If you are up in Monmartre but cannot be asked to visit the Sacree-Coeur you can always visit the last surviving Windmill of Paris the “Moulin de la Galette”, made immortal by Renoir's painting the “Bal Populaire”. It was also the haunt of another famous French painter, Toulouse-Lautrec who used to start his evenings there with a jug of spiced red wine.
If you are in the 16 th area I suggest visiting the “Villa Montmorency” and/or the “Villa Beausejour” as they both provide great insight into Parisian life of days gone by.
In the 15 th I would strongly suggest the parc “George Brassens” as well as the “Ruche” which was built by Gustave Eiffel for the World Exposition at the turn of the 20 th century. The intricate gardens are peppered with sculptures and provides for a cosy and intimate getaway from the busy city.
In the 13 th you will find the Parisian Chinatown and overall a very eclectic and friendly atmosphere, whether you chose to walk around “place d'Italie” or “Les Goblins”. A lovely place to visit would be the “Cite Fleurie”, which is right by the Metro stop “Glaciere”. It is a beautiful set of Turn of the century workshops amidst a garden of flowers and greenery. Once again this will be a very refreshing visit as it gets you away from busy thoroughfares.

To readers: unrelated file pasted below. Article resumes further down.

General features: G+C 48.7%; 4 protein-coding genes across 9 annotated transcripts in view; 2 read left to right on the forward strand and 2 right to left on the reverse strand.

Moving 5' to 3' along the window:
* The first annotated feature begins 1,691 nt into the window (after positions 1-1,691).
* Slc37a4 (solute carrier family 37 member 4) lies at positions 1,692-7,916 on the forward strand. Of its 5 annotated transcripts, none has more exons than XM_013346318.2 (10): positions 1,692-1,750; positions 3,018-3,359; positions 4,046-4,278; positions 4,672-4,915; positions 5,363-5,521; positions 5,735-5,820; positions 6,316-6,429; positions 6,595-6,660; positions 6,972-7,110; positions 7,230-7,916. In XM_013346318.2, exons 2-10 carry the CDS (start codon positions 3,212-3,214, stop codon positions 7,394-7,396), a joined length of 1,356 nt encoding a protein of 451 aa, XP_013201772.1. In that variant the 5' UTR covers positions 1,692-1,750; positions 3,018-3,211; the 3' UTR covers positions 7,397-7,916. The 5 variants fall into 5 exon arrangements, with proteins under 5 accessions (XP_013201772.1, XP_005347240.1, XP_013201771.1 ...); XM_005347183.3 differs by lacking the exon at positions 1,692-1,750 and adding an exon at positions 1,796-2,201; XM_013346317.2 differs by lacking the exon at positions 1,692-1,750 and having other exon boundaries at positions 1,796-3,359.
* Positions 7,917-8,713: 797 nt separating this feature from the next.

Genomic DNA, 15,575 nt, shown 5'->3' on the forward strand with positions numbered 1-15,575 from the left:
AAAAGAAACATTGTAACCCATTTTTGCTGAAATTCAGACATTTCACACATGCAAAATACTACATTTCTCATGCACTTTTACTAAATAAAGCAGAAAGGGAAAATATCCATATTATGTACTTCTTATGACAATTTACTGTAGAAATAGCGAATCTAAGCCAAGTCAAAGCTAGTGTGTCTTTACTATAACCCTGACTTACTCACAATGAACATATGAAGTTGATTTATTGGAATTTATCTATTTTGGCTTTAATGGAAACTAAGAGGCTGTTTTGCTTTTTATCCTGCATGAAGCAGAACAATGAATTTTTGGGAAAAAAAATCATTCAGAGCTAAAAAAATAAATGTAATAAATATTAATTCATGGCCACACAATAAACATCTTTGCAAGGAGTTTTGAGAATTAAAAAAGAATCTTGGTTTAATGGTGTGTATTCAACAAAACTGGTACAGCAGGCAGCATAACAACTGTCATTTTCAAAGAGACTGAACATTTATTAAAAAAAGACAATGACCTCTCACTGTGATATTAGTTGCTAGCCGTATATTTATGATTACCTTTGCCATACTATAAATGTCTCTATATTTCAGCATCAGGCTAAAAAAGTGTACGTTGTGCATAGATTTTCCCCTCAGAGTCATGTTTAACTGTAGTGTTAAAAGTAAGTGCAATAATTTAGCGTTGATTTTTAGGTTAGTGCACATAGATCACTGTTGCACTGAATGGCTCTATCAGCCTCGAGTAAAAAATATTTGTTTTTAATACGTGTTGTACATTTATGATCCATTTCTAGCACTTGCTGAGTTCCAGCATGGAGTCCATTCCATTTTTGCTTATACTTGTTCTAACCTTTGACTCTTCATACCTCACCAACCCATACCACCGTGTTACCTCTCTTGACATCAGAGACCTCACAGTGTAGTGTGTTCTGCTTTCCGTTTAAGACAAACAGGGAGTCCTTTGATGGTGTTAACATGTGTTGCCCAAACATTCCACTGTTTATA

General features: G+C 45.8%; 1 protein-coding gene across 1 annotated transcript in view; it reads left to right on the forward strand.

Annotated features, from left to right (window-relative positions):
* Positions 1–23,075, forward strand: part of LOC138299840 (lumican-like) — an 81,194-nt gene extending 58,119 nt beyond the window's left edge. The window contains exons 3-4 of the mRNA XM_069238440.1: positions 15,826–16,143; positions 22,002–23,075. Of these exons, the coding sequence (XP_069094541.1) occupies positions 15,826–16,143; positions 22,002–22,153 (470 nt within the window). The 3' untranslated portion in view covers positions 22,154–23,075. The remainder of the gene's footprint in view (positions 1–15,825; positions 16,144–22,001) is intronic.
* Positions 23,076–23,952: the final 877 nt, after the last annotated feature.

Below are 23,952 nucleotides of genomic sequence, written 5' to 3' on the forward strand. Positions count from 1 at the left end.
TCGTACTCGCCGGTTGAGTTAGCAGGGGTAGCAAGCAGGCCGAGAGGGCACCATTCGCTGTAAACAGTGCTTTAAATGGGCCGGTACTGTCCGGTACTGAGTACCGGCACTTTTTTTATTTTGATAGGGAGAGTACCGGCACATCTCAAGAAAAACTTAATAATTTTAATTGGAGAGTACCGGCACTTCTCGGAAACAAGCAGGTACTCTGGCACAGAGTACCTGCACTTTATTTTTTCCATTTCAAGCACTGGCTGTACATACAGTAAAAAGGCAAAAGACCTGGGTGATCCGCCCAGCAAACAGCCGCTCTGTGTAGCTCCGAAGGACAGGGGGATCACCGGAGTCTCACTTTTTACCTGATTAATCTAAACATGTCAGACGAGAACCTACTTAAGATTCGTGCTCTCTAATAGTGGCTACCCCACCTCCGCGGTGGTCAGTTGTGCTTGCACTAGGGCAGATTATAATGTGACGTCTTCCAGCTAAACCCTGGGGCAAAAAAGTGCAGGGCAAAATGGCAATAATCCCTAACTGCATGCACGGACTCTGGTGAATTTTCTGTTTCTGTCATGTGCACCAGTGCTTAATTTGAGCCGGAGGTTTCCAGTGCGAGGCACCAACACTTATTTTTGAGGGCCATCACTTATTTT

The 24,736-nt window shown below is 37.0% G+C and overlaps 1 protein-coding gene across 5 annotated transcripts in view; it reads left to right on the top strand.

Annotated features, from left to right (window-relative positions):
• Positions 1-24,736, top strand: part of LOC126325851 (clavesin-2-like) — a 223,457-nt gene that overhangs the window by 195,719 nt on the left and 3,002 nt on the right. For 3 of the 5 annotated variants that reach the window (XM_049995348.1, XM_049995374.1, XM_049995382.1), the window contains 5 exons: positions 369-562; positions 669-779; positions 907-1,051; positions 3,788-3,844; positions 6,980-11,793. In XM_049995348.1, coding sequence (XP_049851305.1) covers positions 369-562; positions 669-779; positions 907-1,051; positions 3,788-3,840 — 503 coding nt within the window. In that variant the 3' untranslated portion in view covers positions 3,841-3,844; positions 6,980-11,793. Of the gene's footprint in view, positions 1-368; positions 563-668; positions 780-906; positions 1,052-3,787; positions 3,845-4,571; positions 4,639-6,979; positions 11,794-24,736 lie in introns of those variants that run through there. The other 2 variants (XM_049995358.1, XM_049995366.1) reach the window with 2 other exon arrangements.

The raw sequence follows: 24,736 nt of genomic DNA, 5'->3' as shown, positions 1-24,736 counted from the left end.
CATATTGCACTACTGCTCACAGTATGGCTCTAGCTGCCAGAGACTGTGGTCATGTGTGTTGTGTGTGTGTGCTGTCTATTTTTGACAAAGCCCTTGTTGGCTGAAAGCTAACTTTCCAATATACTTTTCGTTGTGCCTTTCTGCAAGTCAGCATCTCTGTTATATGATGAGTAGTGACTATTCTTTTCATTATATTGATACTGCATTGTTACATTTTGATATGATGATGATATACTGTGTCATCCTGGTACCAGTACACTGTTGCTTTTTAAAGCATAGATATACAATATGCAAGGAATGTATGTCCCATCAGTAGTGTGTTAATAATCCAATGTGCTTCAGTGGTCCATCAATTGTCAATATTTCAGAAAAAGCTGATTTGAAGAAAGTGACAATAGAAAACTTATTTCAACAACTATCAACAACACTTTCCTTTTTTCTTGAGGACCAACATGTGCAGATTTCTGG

If you are traveling as a family and want to give the kids a break but are not to keen on EuroDisney, you can always take them to the “Parc Asterix” which is about 40 minutes North of Paris. This Theme parc is based around the adventures of the famous French cartoon characters Asterix and Obelix. This is the only parc of its kind in the world so it is well worth the trip.
If you would like a nice outing outside of Paris and have already been to Versailles and do not feel like going to an amusement park, I strongly suggest making a 40 minutes trip north to the town of Chantilly which is the heart and Soul of the French Equestrian World. It is also home to one of the most Beautiful Chateaux' in France .
The Chateau of Chantilly is much smaller than Versailles but it is still breathtaking and can be only the first step of a lovely and memorable day trip.
The Prince of Conde who lived in this chateau believed he would reincarnate as a horse and in consequence, he built fabulous stables so as to be fit for a Prince and called them the “Grandes Ecuries”. These extravagant stables are as big as the chateau, and in the summer, the French Equestrian association put on a spectacular Horse Ballet in an arena within the stables. This area also has many fantastic golf courses as well as a polo club, lots of woodland, and has managed to keep all of its charm in spite of its proximity to Paris .
Chantilly is not the only attraction of the area as a mere 15 minutes away you will find the old medieval town of Senlis . Here you will be able to visit one of the oldest cathedrals in France and wonder through narrow and winding old cobbled stone streets, full of history and suffused with silent poetry.
oth Chantilly and Senlis could be visited in a day but ideally you should rent a car for the day even though you can reach Chantilly by train.